except clause syntax question

Charles Yeomans charles at declareSub.com
Tue Jan 31 13:04:22 EST 2012

On Jan 31, 2012, at 8:24 AM, Mel Wilson wrote:

> Charles Yeomans wrote:
>> To catch more than one exception type in an except block, one writes
>> except (A, B, C) as e:
>> I'm wondering why it was decided to match tuples, but not lists:
>> except [A, B, C] as e:
>> The latter makes more sense semantically to me -- "catch all exception
>> types in a list" as opposed to "catch this single thing composed of three
>> exception types".
> On reflection, it seems to hint at a style that Python extensions were made 
> in.  (IIRC) the first operand in an `except` statement was originally just 
> an arbitrary marker to identify the exception.  Unique string values were 
> customary, although the Python library defined things with standard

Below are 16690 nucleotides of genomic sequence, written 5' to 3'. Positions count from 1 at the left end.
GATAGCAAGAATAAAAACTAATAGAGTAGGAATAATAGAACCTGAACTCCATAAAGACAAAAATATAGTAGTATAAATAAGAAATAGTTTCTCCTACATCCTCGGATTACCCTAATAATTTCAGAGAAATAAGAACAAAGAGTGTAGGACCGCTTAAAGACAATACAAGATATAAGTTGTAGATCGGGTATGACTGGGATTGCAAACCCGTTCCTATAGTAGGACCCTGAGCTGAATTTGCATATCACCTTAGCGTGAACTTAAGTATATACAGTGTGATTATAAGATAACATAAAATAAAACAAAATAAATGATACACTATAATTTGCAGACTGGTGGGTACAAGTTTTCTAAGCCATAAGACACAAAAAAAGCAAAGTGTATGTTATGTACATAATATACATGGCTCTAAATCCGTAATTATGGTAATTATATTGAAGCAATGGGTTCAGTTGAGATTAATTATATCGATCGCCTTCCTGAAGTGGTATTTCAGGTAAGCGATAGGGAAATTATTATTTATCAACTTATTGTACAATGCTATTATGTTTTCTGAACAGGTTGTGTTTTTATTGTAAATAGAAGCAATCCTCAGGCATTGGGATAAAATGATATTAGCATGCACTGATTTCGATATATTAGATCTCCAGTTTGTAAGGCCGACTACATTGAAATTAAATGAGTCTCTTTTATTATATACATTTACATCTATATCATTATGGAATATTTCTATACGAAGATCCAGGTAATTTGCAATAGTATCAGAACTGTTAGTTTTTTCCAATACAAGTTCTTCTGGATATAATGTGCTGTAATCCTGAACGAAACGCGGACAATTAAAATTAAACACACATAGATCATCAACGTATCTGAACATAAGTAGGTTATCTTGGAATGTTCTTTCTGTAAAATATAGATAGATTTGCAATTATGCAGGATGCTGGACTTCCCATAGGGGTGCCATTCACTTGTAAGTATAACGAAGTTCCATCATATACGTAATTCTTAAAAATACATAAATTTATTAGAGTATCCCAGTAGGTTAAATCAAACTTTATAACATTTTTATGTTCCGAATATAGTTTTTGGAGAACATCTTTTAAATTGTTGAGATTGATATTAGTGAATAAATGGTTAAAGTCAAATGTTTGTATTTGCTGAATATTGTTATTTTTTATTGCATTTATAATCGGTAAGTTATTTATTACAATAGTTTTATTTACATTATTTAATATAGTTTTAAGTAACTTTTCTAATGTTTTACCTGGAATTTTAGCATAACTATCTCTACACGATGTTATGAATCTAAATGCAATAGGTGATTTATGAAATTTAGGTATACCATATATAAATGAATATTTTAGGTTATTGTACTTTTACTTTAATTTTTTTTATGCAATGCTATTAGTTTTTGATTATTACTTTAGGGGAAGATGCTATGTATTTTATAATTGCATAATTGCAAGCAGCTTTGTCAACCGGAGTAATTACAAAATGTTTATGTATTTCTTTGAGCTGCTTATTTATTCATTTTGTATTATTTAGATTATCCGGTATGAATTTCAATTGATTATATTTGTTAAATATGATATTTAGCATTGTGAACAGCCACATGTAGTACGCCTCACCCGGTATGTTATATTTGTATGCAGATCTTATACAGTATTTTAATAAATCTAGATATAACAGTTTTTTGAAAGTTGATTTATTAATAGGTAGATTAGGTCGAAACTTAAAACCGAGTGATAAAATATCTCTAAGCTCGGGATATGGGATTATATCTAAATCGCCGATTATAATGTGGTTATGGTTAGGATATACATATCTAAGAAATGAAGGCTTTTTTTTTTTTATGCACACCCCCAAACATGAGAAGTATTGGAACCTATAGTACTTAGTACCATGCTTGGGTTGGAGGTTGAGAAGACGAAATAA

> exception names.  Using a string means that general exceptions weren't to be 
> collected in general sequences; `except "Serious Error"` was never meant to 
> catch `raise "r"`.  If only tuples were used for collections, it would 
> create havoc for fewer of any weirdos who had used strange markers of their 
> own devising.
> It looks like tuples were chosen as the most "lightweight", or maybe least 
> intrusive, sequence type to require to denote a collection of exceptions.
> You see a similar decision, with the opposite emphasis, with the string 
> modulo operator.  The second operand is supposed to be a tuple, but if the 
> template string needs only one value, then the rules are relaxed and any 
> single non-tuple value is used as-is.

Compatilbility; that makes sense.  I came to python well after strings were used for exceptions.  Thanks.

Charles Yeomans

More information about the Python-list mailing list